• Sellers Warranties (contd)Marketable TitleSeller must have good title, free from liens, encumbrances or defects other than those specified in contract.Title is unmarketable if: Seller lacks all or part of title alleged ORTitle subject to encumbrance ORReasonable possibility of 1 or 2.Title Held By SellerUnless purchase agreement indicates otherwise, purchaser is entitled to undivided fee simple absolute to all property purchased.

  • Sellers Warranties (contd)Title Free From EncumbrancesUnless purchase agreement provides otherwise, marketable title is free from all encumbrances. Types of encumbrances:EasementsZoning and Building Restrictions Mortgages and Other LiensEncroachments

  • Buyers WarrantiesAuthorized to enter into transactions.Present proof of ability to complete transactions.

  • The Real Estate ContractEquitable ConversionOnce Purchaser gets interest in real estate by executing a purchase agreement -- Purchaser becomes equitable owner.Seller retains legal title and this title is only held as security to receive money from Purchaser.Risk of Loss (After contract signed, before closing):(Majority View) Buyer is regarded as equitable owner and therefore, real owner of property. Therefore, he or she bears risk of BOTH profit and loss during contract period. Buyer can not withdraw from contract because property damaged. (Minority View) Risk of loss remains with Seller unless legal title conveyed to Purchaser or unless Purchaser causes loss -- Uniform Vendor and Purchaser Risk Act/Massachusetts Rule.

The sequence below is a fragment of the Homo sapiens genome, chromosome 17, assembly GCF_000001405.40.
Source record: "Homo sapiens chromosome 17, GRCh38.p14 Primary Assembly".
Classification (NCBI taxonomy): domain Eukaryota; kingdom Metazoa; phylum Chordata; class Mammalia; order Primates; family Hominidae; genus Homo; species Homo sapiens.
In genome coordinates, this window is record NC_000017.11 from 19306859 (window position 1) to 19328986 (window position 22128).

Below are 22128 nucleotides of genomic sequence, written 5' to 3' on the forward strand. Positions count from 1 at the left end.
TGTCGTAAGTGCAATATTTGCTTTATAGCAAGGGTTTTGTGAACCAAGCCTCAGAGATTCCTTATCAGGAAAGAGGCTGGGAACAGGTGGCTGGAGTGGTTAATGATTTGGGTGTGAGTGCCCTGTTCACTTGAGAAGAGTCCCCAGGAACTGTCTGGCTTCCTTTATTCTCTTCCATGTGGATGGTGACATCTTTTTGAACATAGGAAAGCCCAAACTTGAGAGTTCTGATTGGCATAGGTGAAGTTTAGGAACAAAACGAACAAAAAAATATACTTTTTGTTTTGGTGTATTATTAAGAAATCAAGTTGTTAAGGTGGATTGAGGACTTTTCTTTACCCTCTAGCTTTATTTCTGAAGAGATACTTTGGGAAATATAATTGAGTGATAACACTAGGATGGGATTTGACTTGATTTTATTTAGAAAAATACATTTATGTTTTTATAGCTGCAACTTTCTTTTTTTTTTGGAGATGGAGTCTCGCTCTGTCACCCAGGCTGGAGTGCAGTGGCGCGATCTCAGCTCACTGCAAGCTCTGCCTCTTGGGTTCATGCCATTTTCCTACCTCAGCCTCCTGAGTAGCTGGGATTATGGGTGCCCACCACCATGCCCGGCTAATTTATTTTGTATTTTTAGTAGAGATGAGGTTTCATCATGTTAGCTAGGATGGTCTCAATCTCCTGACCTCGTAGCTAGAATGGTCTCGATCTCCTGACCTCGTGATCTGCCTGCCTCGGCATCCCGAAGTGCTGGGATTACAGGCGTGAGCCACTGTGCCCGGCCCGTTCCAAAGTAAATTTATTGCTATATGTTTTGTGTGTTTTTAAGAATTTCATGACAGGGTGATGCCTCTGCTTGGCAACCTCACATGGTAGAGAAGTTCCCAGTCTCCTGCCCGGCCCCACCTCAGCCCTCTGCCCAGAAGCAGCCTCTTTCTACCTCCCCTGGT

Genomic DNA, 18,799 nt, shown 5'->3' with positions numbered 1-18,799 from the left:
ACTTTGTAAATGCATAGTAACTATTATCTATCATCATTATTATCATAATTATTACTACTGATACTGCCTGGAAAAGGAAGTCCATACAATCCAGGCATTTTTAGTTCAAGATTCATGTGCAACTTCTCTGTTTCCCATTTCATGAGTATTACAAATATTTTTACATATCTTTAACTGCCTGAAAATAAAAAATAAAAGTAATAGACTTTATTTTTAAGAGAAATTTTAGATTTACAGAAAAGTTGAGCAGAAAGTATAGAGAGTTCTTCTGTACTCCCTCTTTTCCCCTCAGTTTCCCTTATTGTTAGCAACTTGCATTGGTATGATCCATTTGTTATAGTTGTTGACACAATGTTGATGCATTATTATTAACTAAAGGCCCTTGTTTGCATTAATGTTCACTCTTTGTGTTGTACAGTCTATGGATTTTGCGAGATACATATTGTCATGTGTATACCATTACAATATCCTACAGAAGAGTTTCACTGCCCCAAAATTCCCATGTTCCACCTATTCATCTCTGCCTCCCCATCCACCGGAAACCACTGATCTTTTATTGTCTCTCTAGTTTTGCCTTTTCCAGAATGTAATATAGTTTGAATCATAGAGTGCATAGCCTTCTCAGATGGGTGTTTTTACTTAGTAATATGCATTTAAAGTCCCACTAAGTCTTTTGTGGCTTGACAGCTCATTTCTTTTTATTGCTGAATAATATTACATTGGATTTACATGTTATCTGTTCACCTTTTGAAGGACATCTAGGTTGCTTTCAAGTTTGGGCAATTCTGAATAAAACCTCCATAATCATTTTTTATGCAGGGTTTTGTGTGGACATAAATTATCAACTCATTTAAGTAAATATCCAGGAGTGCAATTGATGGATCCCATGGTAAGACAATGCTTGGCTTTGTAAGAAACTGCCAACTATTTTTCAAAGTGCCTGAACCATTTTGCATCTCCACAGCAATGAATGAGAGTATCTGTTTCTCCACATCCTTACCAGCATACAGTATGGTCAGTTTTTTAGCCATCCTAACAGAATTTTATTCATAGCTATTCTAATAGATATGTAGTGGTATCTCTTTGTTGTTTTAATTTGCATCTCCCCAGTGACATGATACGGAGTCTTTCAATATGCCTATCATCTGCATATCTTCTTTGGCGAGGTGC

• QuizMultiple ChoiceThe most important property inspections to be made by the buyer are:roof and termite inspectionstermite and plumbing inspectionsroof and electrical inspectionsnone of the aboveA

  • Quiz (contd)Prorated items include all of the following except:real property taxesattorneys feesmaintenance feesnone of the aboveOption contracts are most often used insingle-family residence transactionsapartment complex transactionsland development transactionsnone of the aboveBC

  • Quiz (contd)In most states, contracts for the transfer of an interest in real property must be in writing to be legally enforceable, with the exception ofleases for a period of 6 months or longerleases for a period of shorter than 2 yearsleases for a period of more than 1 yearnone of the aboveTypically, the seller requires that the closing balance be paid by any of the following methods except:cashpersonal checkcashiers checknone of the aboveDB

  • Quiz (contd)True/FalseIf a seller is married and is selling property titled singly in his/her own name, the name of the sellers spouse need not be included on the contract or closing documents.In a contract for sale and purchase, only nominal consideration must be indicated.FF

  • Quiz (contd)Earnest money deposits from several buyers may be placed in a single escrow account.Purchase money mortgages typically are of shorter duration than institutional mortgages.With an assumption of mortgage, the seller remains primarily liable for any deficiency judgments if the lending institution initiates foreclosure.TTF